By Hema Shukla, Associated Press
Under the shade of a mango grove in eastern India, four men leisurely haggle over the price of a magnificent ten-foot-tall elephant. “At least 1 million rupees,” owner Ram Lakhan Verma says, demanding the equivalent of US$25,500 for 25-year-old Bhola. “Look at his tusks. Look at his nails. He is a healthy male in his prime.” “Too much, too much,” wrangles the prospective buyer, unimpressed by the long tusks covered with brass rings or Bhola’s leathery body painted in vivid colors. The deal falls through.
No problem: there are dozens of other elephants to choose from. More than 100 gaily decorated elephants quietly chew on sugarcane and rice paddy along the Ganges River while their owners wait for buyers at Asia’s oldest and largest elephant fair, a yearly month-long jamboree during November. The elephants come from across India to Sonepur, a dusty village in the eastern state of Bihar that has hosted the annual fair for at least 300 years. Hindu mythology tales describe a fierce battle between a divine elephant and a vicious crocodile that is won by the elephant. Some people claim the battle took place in Sonepur.
Hundreds of thousands of people throng the fair on the first day to buy and sell elephants, horses, cows, buffaloes, goats, dogs and birds. Some have come just to have a good time. Crowds mill about the elephants–the star attraction–gawking at the brass rings on their tusks and ears and the bright designs painted on their bodies.
Elephant owner Verma walked 10 days with a retinue of 50 people and five elephants to reach the fair. The trek from his village of Faizabad, 180 miles to the west, was arduous, but Verma says nowhere else can he find such a market for his prized pachyderms. As dusk falls, Verma still had not sold Bhola. But he bought an eight-year-old baby elephant for US$12,300. In a few years, he hopes to sell it for a good profit.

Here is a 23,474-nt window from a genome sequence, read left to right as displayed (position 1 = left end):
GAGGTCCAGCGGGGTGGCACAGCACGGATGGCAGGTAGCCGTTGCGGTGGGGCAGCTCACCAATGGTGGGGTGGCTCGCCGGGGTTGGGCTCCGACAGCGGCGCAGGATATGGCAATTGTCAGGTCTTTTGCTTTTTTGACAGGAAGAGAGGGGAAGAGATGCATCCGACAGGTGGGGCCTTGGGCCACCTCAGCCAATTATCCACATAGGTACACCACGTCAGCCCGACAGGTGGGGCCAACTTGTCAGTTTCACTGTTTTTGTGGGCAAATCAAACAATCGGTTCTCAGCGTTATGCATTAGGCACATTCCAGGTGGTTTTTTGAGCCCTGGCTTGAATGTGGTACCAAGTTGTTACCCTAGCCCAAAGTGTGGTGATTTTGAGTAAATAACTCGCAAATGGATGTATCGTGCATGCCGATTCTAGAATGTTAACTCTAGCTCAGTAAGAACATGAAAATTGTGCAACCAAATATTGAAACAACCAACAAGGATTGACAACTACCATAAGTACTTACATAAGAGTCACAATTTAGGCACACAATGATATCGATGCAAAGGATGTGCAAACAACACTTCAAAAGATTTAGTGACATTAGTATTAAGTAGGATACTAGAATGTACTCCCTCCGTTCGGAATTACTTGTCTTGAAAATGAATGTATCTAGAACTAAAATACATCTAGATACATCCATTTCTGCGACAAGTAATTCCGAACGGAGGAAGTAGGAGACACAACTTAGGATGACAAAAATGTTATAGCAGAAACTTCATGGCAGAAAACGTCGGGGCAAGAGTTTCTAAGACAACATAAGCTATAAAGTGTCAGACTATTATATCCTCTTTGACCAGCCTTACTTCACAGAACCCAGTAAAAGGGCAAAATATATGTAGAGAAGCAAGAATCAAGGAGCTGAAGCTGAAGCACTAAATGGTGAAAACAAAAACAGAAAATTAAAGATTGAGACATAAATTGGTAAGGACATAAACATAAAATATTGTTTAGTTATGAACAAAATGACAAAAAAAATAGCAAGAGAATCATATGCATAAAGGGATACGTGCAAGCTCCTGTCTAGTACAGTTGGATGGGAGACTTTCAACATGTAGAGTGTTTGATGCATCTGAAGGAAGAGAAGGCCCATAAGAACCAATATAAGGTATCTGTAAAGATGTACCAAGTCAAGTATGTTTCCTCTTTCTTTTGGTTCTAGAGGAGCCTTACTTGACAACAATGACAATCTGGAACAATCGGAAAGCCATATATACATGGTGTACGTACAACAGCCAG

The deals are almost always in cash to avoid bad checks. And Verma, like most dealers, is surrounded by burly bodyguards with fierce mustaches and guns. The number of elephants available for sale has dwindled over the years, Verma says. The Indian government has banned capture of wild elephants, to help animal conservation. But elephants still are sought by loggers, who use them in forests to haul trees, since machines often cannot maneuver through the vegetation.
Wealthy Hindu temples use elephants during religious ceremonies, often to carry idols of the Gods through the streets. Others hire out the animals for weddings and festivals. Though many people own elephants as an investment–earning good profits off the sale of a full-grown animal–the prime reason for having elephants is social status.
Elephants are a status symbol among wealthy land owners, especially in rural India. The rich have vast farm fields and orchards that can satisfy the voracious appetite of these mammals, which are completely vegetarian. An adult elephant eats 450 pounds of sugarcane, rice paddy and grass a day–one-fifth its body weight. Feeding the massive mammal costs about US$500 a month, about one year’s wages for a farm hand. But owners can make up the money just using the dung as fertilizer for their farms. “The rich love to have elephants tied to their front door. It is a throw back to the days of the maharajas, when a man was respected by the number of elephants he had,” says Sukhiya, a villager at the fair.